HK: “I want to answer in two different ways:  I am influenced by those I am around, like who is in my life at this time. So, Walter Scott is influencing the way I look at words and narrative, and my partner Paul Kajander is a constant influence in how I make and see art, and Kirby Mages, my friend in Chicago who is in touch almost daily, always thinking and sharing about art in text messages and snapchats…

Kim Beom is an interdisciplinary artist from Korea, who has been a great influence. He wrote a book called Noonchi (2009), which is about caring for an imaginary dog. The narrator is a mediator; he is introducing you, the reader, to a dog and asking you to be introduced and be responsible for this dog and become the dog’s owner. ‘Noonchi’ is a Korean word that doesn’t have a direct translation in English, but it’s a kind of perceptive intuition. It also has a connotation of response, as in a social intelligence and responsibility that calls for a certain response in a given situation. His work is very specific in its cultural context yet he doesn’t didactically draw from the cultural identity per se. His relationship to language and to this idea of care and perceptiveness has been a great influence on me.”

Installation view of “What You See Is What You Make”, Samuso Space for Contemporary Art, 2014

LW: “When did you first think of yourself as an artist?”

HK: “I have a really bad memory…as if I’m pro-forgetting. Because of that quality, I have a sustained feeling of fleeting moments of being an artist. It’s kind of like when you’re aware of the banality and brutality of life but at the same time have a heightened awareness of the materials around you, the people around you, the gestures around you—those moments feel so precious to me. And that’s when I feel I can call myself an artist. Because I have a very ambivalent position about this title of artist, my doubts and convictions all get mixed in.”

LW: “What’s an ideal day in the studio?”

HK: “My studio is always in a mess. I tend to meander a lot. It’s a lot of inefficient, time-consuming labor that doesn’t really get anywhere. So the ideal day is similar to what [Phone Tag participant] Tiziana said—she starts working and wants to work for as long as she wants, and that’s how I work too. I do a lot of different things all at once almost to the point of distracting myself in a way, and I would have these surprising encounters. That’s the spontaneous thing in the process, where I’m surprised by things that I didn’t know I was going to do. It’s definitely more than six hours at a time, starting in the afternoon, because I get overwhelmed with daily tasks in the morning. So after lunch I get in the studio and meander for a while until things start getting loose. I’m listening to podcasts or talks or lectures online and doing things with my hands at the same time. At the end of the day, there’s something that you didn’t think that was on your agenda. That kind of thing.”

LW: “So you don’t plan out a specific outcome…”

HK: “There are plans, but more often than not they don’t come out as planned. That’s what the perceptive response is….you’re responding to how things are different than you expected.”

LW: “It sounds like you would have to have a lot of faith in the process. And that you would have to have the patience to sit with it.”

HK: “Yeah, I spend a lot of time waiting. It takes time for me to intuitively do something that I’m happy with.”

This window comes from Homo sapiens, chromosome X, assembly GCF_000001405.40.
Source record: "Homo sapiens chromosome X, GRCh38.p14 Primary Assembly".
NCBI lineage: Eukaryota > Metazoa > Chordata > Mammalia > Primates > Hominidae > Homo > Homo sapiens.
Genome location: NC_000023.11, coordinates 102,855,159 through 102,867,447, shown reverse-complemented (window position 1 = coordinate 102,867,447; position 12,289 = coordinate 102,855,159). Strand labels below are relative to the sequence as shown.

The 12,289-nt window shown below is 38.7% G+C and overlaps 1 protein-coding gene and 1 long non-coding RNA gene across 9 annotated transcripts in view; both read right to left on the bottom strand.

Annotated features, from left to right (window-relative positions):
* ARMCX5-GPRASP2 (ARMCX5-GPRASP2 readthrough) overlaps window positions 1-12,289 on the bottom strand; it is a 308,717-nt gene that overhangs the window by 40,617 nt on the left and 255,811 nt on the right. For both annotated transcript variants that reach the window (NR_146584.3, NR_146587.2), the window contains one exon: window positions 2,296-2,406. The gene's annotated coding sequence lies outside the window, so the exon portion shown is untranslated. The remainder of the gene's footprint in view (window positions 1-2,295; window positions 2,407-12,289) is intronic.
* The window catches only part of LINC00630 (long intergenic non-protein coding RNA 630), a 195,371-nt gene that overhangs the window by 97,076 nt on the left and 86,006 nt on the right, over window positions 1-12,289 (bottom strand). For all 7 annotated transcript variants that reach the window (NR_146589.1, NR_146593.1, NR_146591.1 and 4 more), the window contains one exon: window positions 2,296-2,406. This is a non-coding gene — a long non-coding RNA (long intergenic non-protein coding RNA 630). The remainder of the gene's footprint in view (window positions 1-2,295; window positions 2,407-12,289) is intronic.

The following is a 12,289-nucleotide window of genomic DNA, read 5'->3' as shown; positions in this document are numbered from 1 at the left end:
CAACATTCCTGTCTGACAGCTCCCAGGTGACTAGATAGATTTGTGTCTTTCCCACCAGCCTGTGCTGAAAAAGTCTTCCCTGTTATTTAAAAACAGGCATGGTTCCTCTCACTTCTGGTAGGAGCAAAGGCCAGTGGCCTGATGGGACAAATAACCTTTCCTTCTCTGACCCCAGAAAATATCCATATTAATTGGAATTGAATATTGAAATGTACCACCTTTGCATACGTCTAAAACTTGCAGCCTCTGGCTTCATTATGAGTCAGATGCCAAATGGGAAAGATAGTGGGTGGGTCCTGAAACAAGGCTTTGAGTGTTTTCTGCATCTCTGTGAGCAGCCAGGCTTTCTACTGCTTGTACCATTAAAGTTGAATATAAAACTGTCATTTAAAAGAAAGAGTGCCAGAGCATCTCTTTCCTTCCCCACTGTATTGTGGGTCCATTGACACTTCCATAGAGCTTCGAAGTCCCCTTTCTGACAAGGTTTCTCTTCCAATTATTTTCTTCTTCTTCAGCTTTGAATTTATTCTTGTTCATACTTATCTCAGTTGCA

LW: “Is this ever in conflict with having a deadline, like for a show…?”

HK: “Yeah, I think so, but it’s kind of funny. I think I’m built on crisis, like South Korea is built on crisis. I really started thinking that I have this dualistic mode of being that is constantly in crisis. Somehow deadlines just push me to break down more often, maybe more efficiently.”

Which One Slab, 2014, 31 x 23 x 1 inches

LW: “I think you’re in a great position to speak to my final question, given how you’ve moved around lately. Do you think it’s more important for an artist to be in a big city where there are cultural institutions and chances to show your work, but it is busy and intense and expensive, or to be in a quieter place where maybe you can focus on just making?”

HK: “I’ve lived most of my life in mega-cities. I know that cities have vigor and diversity in communities, which are great. But having experienced these hubs, I’m really enjoying time away, having a distance from cities, especially because I understand now that I have a hard time listening to my own voice. I think it depends on the person and the kind of phase that the person is in, and I think our relationships to cities change. At the moment, I’m really enjoying more of a focused time in my studio, where I don’t have to worry about getting somewhere to be in the right place at the right time.”

LW: “Do you know what you’ll want to do next?”

HK: “I really like Toronto. I think I’ll stick around Ontario for a while. I’ve been jumping around; I did an undergrad in New York, went back to Seoul, then went to L.A., before finally coming to Guelph. I want to see what it’s like to be settled in one place—nurturing my practice, caring for those around me, and supporting a community.”

Constriction and Anxiety: Rashid Johnson at Hauser & Wirth

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Rashid Johnson’s large exhibition “Fly Away” takes advantage of monumental spaces of Hauser & Wirth’s gallery on 19th Street where the artist tries to confine broad, unsettled themes of race and distrust to the work of art. Yet their implications seep out, notably in the dramatically different opening and closing rooms of the exhibition. The opening room of black and white images hung on the wall read as overblown inkprints or cartoons at first glance. Between the somber palette, the loose grid, and the orderly arrangement across wide open concrete floors, the effect is stark, even before one gets close enough to reckon with materiality and influence, abjection and horror. In contrast, the final room is devoted to a large black frame installation dominated by plants and the jazz notes of a pianist encased inside the structure, like a living room TV stand run amok under the influence of the the 1970s and the jungle. “Fly Away” feels particularly timely with it’s Afro-centric cultural evocations citing the pressures on the black figure and the black person in the world. As others have noted–including the artist, the missing faces and erasures are poignant and pointed in light of recent events related to police brutality in the United States.